2017 Rookies: Hell yes!

rookiesAfter a few lackluster rookie classes, NASCAR has gotten a few in a row with talent which should shine for years. Eric Jones is taking on the second Furniture Row car. Ty Dillon gets the Germain #13, the first time a Dillon has raced for someone other than Childress. Daniel Suarez takes over Edward’s car and becomes the first Mexican driver in Cup and one of the few non-Americans in the history of the sport.

Jones and Suarez are running A level Toyota gear. Germain isn’t an A level team, but they’ve increased their partnership with RCR (duh) which makes me think they’ll up their competitiveness. Couple that with Dillon having more Cup starts (18) than the other two (Jones – 3, Suarez – 0) and I think the rookie of the year race is going to be a very good one, just like last year. These are three guys who we will see race against each other for a long time.

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Rookie of the Year

The NASCAR Rookie of the Year completion can be an odd thing. A driver’s rookie year doesn’t always predicate a career of success. Some of the sports biggest names missed out on a RotY title. Jimmie Johnson. Mark Martin. Terry Labonte. Dale Jr.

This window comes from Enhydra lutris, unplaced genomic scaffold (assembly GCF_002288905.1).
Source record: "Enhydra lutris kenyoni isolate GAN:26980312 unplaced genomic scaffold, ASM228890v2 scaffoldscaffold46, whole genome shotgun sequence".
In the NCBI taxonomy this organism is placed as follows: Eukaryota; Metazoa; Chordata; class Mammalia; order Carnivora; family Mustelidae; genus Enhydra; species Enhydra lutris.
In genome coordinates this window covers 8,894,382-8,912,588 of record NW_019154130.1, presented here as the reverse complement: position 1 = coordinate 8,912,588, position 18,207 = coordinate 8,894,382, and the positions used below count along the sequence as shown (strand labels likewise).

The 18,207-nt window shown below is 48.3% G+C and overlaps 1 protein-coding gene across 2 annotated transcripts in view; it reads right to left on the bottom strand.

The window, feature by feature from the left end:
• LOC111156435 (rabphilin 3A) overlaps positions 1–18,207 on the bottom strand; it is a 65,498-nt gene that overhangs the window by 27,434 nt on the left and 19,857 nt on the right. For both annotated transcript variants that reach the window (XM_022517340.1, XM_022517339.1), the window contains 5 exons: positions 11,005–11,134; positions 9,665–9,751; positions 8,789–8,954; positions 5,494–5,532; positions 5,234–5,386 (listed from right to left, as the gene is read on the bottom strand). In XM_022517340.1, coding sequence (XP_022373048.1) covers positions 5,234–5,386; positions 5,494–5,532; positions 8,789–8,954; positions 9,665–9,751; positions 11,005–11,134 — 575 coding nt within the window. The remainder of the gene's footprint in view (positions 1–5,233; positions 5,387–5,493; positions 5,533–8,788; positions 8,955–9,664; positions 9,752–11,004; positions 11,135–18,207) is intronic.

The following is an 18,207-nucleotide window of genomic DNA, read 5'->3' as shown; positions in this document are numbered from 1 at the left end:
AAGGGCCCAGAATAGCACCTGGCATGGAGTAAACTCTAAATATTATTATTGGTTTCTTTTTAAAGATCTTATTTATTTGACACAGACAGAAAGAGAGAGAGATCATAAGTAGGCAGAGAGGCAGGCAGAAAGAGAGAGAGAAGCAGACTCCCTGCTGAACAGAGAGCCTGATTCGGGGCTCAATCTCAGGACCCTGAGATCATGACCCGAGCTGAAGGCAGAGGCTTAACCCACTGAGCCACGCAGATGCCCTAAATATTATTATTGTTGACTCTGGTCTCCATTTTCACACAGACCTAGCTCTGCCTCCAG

Remember guys like Andy Lally, Kevin Conway, and Stephen Leicht? They all won. There was a severe dry spell of rookie drivers between Joey Logono and Rickey Stenhouse Jr.

However, I feel that the 2016 NASCAR Sprint Cup Rookie of the Year competition is slated to be one of the best in years. The sport has been seeing a generational shift in the last couple years and it is intensifying this year. Let’s take a look at the candidate who have been announced for this year’s rookie campaign…

Ryan_Blaney_Road_America_2015-wikipedia
R. Blaney via Wikipedia

Ryan Blaney